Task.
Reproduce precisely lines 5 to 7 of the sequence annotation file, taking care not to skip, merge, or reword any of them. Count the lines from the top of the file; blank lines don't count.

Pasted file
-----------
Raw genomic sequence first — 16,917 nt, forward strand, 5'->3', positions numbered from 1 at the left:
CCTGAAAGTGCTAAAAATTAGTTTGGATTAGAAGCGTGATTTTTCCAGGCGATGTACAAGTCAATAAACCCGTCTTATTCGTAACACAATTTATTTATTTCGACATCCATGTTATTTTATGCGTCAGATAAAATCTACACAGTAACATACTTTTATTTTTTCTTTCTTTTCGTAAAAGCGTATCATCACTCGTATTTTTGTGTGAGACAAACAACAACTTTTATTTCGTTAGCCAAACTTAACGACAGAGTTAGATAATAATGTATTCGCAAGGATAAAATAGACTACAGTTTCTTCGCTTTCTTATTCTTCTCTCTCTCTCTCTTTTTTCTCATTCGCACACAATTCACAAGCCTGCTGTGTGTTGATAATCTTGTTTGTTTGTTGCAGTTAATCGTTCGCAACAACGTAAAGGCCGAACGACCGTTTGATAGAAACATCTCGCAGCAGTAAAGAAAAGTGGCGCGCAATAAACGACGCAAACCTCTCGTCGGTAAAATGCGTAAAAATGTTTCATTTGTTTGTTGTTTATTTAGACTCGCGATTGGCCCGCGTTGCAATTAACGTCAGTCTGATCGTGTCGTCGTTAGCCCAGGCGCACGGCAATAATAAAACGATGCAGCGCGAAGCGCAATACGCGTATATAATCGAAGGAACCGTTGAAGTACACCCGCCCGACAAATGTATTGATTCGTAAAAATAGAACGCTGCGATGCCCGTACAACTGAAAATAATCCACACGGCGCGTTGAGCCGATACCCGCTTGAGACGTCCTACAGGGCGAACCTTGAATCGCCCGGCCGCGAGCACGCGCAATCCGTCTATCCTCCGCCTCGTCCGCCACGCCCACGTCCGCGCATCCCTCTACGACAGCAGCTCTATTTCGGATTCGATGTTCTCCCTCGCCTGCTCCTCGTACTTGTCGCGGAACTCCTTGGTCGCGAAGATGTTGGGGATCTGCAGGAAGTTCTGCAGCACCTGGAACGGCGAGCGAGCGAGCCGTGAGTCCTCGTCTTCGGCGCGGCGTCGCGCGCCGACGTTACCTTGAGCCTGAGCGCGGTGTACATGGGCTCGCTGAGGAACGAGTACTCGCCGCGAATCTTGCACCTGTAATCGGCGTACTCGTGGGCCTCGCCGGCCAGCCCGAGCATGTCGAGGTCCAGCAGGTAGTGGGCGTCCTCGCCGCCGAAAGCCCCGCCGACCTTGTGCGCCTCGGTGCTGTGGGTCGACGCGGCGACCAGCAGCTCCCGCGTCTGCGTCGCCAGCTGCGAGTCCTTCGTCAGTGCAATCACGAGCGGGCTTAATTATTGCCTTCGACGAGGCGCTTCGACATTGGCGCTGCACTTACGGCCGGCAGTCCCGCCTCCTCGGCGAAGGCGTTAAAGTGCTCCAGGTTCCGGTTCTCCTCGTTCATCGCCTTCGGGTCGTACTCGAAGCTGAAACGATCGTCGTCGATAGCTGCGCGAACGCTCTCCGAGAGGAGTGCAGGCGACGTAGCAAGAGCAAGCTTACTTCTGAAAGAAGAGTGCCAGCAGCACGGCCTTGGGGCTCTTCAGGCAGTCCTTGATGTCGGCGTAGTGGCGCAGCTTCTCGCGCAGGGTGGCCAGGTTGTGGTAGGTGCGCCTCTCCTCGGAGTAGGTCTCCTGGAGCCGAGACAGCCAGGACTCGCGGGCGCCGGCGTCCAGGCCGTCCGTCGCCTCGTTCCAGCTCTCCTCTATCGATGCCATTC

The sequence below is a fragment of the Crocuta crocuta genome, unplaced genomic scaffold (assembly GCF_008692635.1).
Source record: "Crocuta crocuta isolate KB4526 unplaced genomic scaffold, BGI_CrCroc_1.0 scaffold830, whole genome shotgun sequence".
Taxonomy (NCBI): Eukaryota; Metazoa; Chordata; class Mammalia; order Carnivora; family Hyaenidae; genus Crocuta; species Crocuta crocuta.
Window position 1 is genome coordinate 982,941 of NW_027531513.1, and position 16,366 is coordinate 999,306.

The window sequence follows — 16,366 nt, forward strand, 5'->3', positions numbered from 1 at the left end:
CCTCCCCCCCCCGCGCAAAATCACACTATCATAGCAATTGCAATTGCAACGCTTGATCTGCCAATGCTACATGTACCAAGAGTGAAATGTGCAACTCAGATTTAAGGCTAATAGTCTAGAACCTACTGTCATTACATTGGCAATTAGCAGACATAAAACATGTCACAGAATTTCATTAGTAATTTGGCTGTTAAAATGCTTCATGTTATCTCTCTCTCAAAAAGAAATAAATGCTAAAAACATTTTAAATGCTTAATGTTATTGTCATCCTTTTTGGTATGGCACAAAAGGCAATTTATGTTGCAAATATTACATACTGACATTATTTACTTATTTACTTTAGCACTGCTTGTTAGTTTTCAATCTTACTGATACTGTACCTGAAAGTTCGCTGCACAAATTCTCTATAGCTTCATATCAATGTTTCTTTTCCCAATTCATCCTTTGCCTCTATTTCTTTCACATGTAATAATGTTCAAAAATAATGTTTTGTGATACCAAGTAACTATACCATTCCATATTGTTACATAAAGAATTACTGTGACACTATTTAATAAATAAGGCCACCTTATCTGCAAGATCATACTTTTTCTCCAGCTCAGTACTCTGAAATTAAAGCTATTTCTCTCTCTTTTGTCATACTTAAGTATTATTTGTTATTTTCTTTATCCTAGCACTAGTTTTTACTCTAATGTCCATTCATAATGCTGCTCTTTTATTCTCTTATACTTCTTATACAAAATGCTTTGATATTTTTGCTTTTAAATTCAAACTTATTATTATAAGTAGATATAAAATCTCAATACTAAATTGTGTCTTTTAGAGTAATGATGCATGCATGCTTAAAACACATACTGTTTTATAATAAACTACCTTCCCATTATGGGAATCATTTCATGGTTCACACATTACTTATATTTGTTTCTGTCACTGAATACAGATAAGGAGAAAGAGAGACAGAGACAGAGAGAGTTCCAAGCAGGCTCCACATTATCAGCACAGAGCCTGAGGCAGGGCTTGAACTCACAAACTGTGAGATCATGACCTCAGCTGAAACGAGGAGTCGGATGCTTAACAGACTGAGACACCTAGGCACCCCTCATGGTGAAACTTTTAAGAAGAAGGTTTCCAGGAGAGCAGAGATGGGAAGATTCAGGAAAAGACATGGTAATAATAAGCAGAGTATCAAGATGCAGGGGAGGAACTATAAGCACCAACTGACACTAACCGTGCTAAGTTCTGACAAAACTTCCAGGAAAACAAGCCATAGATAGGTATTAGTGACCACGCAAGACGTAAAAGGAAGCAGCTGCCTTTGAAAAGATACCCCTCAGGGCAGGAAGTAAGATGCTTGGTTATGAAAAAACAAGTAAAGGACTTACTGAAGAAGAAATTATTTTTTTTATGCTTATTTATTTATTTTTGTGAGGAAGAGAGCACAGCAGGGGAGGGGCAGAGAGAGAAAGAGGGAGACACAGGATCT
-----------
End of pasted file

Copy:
Taxonomy (NCBI): Eukaryota; Metazoa; Chordata; class Mammalia; order Carnivora; family Hyaenidae; genus Crocuta; species Crocuta crocuta.
Window position 1 is genome coordinate 982,941 of NW_027531513.1, and position 16,366 is coordinate 999,306.

The window sequence follows — 16,366 nt, forward strand, 5'->3', positions numbered from 1 at the left end: